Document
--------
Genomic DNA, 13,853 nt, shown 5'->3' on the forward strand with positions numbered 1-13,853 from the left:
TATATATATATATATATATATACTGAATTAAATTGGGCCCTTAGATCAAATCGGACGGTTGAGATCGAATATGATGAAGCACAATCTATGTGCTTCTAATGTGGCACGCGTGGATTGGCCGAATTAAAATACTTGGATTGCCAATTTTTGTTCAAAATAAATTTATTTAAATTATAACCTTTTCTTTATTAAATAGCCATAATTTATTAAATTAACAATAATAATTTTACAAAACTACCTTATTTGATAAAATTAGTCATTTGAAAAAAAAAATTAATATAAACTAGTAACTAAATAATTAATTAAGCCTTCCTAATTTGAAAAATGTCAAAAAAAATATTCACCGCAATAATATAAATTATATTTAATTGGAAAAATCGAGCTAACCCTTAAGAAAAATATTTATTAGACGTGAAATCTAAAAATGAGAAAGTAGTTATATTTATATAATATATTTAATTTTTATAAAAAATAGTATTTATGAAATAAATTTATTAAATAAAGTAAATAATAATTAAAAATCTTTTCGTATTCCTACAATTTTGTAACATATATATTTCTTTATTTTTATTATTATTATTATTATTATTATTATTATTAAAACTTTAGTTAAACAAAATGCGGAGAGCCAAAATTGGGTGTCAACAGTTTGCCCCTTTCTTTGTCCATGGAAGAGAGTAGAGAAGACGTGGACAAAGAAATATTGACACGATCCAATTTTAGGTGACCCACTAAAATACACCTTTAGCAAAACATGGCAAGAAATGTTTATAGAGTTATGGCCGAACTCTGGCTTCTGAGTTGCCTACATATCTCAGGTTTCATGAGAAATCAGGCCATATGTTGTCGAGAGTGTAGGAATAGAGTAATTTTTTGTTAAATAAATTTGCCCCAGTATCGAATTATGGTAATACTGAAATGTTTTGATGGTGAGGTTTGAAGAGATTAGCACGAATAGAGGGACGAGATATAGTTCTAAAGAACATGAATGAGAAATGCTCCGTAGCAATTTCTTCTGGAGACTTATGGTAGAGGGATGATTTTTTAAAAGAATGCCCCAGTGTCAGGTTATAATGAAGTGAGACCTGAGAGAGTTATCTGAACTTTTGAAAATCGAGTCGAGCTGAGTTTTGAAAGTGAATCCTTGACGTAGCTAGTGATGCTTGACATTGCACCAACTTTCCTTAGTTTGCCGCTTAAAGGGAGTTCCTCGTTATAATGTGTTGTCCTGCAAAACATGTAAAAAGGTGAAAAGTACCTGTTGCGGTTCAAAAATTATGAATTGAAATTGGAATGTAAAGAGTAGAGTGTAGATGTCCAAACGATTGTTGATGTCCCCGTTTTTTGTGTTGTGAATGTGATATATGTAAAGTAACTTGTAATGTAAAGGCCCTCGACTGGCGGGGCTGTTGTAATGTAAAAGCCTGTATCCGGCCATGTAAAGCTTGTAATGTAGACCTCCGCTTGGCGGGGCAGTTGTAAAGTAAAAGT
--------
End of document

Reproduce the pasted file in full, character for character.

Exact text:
Genomic DNA, 13,853 nt, shown 5'->3' on the forward strand with positions numbered 1-13,853 from the left:
TATATATATATATATATATATACTGAATTAAATTGGGCCCTTAGATCAAATCGGACGGTTGAGATCGAATATGATGAAGCACAATCTATGTGCTTCTAATGTGGCACGCGTGGATTGGCCGAATTAAAATACTTGGATTGCCAATTTTTGTTCAAAATAAATTTATTTAAATTATAACCTTTTCTTTATTAAATAGCCATAATTTATTAAATTAACAATAATAATTTTACAAAACTACCTTATTTGATAAAATTAGTCATTTGAAAAAAAAAATTAATATAAACTAGTAACTAAATAATTAATTAAGCCTTCCTAATTTGAAAAATGTCAAAAAAAATATTCACCGCAATAATATAAATTATATTTAATTGGAAAAATCGAGCTAACCCTTAAGAAAAATATTTATTAGACGTGAAATCTAAAAATGAGAAAGTAGTTATATTTATATAATATATTTAATTTTTATAAAAAATAGTATTTATGAAATAAATTTATTAAATAAAGTAAATAATAATTAAAAATCTTTTCGTATTCCTACAATTTTGTAACATATATATTTCTTTATTTTTATTATTATTATTATTATTATTATTATTATTAAAACTTTAGTTAAACAAAATGCGGAGAGCCAAAATTGGGTGTCAACAGTTTGCCCCTTTCTTTGTCCATGGAAGAGAGTAGAGAAGACGTGGACAAAGAAATATTGACACGATCCAATTTTAGGTGACCCACTAAAATACACCTTTAGCAAAACATGGCAAGAAATGTTTATAGAGTTATGGCCGAACTCTGGCTTCTGAGTTGCCTACATATCTCAGGTTTCATGAGAAATCAGGCCATATGTTGTCGAGAGTGTAGGAATAGAGTAATTTTTTGTTAAATAAATTTGCCCCAGTATCGAATTATGGTAATACTGAAATGTTTTGATGGTGAGGTTTGAAGAGATTAGCACGAATAGAGGGACGAGATATAGTTCTAAAGAACATGAATGAGAAATGCTCCGTAGCAATTTCTTCTGGAGACTTATGGTAGAGGGATGATTTTTTAAAAGAATGCCCCAGTGTCAGGTTATAATGAAGTGAGACCTGAGAGAGTTATCTGAACTTTTGAAAATCGAGTCGAGCTGAGTTTTGAAAGTGAATCCTTGACGTAGCTAGTGATGCTTGACATTGCACCAACTTTCCTTAGTTTGCCGCTTAAAGGGAGTTCCTCGTTATAATGTGTTGTCCTGCAAAACATGTAAAAAGGTGAAAAGTACCTGTTGCGGTTCAAAAATTATGAATTGAAATTGGAATGTAAAGAGTAGAGTGTAGATGTCCAAACGATTGTTGATGTCCCCGTTTTTTGTGTTGTGAATGTGATATATGTAAAGTAACTTGTAATGTAAAGGCCCTCGACTGGCGGGGCTGTTGTAATGTAAAAGCCTGTATCCGGCCATGTAAAGCTTGTAATGTAGACCTCCGCTTGGCGGGGCAGTTGTAAAGTAAAAGT